No plant is more cloaked in Southern history and culture than cotton. Among the world's oldest cultivated plants, it was used for cloth making in Mexico as early as 5,000 B.C. Upland cotton, the type grown in the South, is native to Central America and the West Indies. First grown in the American colonies in 1607, it flourished in the South's warm, humid climateand with Eli Whitney's invention of the cotton gin in 1793, the industry got a dramatic boost, as the new machine removed seeds from the fibers 50 times faster than a person could by hand.
Cotton is a shrubby plant 46 feet tall, about half as wide. It belongs to the mallow family, a fact clearly evidenced by its foliage and flowers. Coarse, dark green leaves are usually palmately lobed; attractive summer flowers to 3 inches long are white or yellowish, fading to pinkish purple. Blossoms are followed by prominent, sharp-edged seed capsules or bolls filled with seeds and cotton. White cotton is the cotton of commerce, but there are also other colors, including brown, green, yellow, and pink. Heirloom types, such as those noted below, are still grown and spun.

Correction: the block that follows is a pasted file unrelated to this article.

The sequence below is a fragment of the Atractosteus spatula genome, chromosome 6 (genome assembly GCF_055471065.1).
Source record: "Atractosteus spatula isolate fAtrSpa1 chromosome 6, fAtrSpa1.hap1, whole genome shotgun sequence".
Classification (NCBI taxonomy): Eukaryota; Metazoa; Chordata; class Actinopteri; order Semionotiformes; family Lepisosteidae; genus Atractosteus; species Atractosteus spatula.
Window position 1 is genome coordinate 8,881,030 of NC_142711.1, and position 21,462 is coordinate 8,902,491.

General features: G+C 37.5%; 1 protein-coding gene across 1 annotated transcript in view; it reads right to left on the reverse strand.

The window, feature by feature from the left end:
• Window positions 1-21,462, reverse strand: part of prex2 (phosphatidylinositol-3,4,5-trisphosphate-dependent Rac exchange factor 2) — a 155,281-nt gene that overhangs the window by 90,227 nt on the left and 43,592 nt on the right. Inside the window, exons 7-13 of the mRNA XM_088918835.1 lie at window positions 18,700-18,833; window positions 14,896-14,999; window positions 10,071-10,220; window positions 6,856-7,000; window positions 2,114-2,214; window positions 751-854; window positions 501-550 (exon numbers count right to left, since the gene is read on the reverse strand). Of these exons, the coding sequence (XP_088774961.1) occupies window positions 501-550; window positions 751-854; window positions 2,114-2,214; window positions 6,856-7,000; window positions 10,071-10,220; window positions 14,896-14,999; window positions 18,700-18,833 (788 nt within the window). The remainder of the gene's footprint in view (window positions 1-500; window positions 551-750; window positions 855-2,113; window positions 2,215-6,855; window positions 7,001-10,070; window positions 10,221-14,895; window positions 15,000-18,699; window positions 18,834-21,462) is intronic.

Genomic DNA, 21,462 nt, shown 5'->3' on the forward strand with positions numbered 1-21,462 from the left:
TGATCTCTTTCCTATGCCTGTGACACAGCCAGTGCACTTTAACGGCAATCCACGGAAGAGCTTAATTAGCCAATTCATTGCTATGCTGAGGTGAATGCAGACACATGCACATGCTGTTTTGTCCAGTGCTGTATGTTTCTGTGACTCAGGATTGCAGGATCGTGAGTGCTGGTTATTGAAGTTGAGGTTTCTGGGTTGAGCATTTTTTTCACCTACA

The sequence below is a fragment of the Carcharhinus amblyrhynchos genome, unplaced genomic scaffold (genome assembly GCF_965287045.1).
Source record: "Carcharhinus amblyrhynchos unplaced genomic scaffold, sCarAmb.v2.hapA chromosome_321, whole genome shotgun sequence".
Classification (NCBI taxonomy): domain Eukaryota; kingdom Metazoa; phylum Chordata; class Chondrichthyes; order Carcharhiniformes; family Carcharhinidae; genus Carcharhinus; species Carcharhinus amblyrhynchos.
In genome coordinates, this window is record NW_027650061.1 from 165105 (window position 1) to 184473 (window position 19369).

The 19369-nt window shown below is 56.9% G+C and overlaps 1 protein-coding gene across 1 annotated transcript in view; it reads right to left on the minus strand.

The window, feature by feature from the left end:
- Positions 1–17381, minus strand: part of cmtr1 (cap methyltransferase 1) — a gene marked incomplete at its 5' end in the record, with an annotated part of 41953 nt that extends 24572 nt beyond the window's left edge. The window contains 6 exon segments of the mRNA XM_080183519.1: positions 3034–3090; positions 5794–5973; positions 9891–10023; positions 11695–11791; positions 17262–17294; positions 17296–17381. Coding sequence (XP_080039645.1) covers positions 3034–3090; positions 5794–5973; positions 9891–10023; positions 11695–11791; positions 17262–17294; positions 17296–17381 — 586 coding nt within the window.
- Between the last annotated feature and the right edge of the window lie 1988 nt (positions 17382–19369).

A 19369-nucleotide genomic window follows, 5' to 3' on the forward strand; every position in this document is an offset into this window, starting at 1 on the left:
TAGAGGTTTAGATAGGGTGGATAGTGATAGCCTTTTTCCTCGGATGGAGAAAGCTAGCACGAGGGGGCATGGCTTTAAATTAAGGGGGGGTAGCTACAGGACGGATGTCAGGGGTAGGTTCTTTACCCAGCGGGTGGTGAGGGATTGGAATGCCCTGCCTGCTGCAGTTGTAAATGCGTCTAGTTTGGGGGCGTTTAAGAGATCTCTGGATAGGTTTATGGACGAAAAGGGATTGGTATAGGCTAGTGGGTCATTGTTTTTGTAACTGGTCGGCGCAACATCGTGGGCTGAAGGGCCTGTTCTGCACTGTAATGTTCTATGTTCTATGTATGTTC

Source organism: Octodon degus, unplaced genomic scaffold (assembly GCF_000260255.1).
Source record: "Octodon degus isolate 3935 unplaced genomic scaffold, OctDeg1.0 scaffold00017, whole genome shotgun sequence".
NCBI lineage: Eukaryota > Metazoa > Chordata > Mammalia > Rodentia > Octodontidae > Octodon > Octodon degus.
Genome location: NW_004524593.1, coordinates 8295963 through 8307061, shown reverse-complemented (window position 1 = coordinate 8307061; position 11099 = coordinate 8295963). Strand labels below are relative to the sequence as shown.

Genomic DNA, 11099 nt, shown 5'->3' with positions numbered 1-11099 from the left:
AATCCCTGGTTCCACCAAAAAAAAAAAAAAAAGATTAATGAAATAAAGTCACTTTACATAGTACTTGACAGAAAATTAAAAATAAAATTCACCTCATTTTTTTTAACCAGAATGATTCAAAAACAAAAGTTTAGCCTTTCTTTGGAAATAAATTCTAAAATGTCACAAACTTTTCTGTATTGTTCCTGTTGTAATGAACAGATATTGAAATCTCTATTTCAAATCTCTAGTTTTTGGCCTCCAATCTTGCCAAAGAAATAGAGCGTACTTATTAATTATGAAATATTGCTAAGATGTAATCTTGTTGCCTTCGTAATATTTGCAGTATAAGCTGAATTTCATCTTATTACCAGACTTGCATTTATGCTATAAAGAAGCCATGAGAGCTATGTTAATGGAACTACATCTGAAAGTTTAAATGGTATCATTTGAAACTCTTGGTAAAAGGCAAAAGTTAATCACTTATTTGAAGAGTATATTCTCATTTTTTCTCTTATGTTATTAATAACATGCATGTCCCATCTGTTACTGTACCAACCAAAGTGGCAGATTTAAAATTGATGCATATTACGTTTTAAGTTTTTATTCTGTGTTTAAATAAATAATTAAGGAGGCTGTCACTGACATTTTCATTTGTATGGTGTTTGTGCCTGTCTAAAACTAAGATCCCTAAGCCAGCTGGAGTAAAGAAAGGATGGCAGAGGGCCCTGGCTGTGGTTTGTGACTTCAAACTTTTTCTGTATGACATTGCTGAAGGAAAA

Cotton makes an interesting and historically relevant addition to the gardenand the fluffy bolls never fail to fascinate children. Include a few plants in your vegetable beds; they also make fine additions to a cottage planting. Plants thrive in hottest sites with regular water and well-drained soil. Cut branches of mature cotton are excellent for use in flower arrangements. Two favorite heirloom kinds are 'Erlene's Green', a green cotton from East Texas that turns yellowish green after the fibers are spun and washed, and 'Nankeen', a short-fiber brown cotton that grows well in poor, dry soil and has a long bloom cycle that lasts into fall. 'Sea Island Brown' has longer fibers than other brown cottons, and 'Red Foliate White' is an ornamental form with red stems and leaves, rose-pink flowers, and white cotton bolls.